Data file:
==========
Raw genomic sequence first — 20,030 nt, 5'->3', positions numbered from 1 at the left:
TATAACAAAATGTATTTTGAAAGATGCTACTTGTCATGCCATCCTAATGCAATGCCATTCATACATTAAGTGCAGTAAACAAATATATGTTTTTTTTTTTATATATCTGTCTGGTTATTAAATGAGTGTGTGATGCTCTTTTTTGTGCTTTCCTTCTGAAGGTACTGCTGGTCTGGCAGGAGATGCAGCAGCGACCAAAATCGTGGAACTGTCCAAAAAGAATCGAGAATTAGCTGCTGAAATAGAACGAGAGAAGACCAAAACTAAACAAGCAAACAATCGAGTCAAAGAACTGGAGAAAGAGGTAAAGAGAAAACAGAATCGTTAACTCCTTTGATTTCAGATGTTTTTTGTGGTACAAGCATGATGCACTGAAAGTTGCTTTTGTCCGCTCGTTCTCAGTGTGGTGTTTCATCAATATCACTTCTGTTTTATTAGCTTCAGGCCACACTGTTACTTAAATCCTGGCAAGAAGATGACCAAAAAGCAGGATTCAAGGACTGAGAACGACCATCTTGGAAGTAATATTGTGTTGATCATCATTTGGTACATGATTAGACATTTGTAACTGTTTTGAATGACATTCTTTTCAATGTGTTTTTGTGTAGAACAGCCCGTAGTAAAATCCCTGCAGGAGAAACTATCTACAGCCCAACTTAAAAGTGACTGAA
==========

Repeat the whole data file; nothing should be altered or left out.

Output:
Raw genomic sequence first — 20,030 nt, 5'->3', positions numbered from 1 at the left:
TATAACAAAATGTATTTTGAAAGATGCTACTTGTCATGCCATCCTAATGCAATGCCATTCATACATTAAGTGCAGTAAACAAATATATGTTTTTTTTTTTATATATCTGTCTGGTTATTAAATGAGTGTGTGATGCTCTTTTTTGTGCTTTCCTTCTGAAGGTACTGCTGGTCTGGCAGGAGATGCAGCAGCGACCAAAATCGTGGAACTGTCCAAAAAGAATCGAGAATTAGCTGCTGAAATAGAACGAGAGAAGACCAAAACTAAACAAGCAAACAATCGAGTCAAAGAACTGGAGAAAGAGGTAAAGAGAAAACAGAATCGTTAACTCCTTTGATTTCAGATGTTTTTTGTGGTACAAGCATGATGCACTGAAAGTTGCTTTTGTCCGCTCGTTCTCAGTGTGGTGTTTCATCAATATCACTTCTGTTTTATTAGCTTCAGGCCACACTGTTACTTAAATCCTGGCAAGAAGATGACCAAAAAGCAGGATTCAAGGACTGAGAACGACCATCTTGGAAGTAATATTGTGTTGATCATCATTTGGTACATGATTAGACATTTGTAACTGTTTTGAATGACATTCTTTTCAATGTGTTTTTGTGTAGAACAGCCCGTAGTAAAATCCCTGCAGGAGAAACTATCTACAGCCCAACTTAAAAGTGACTGAA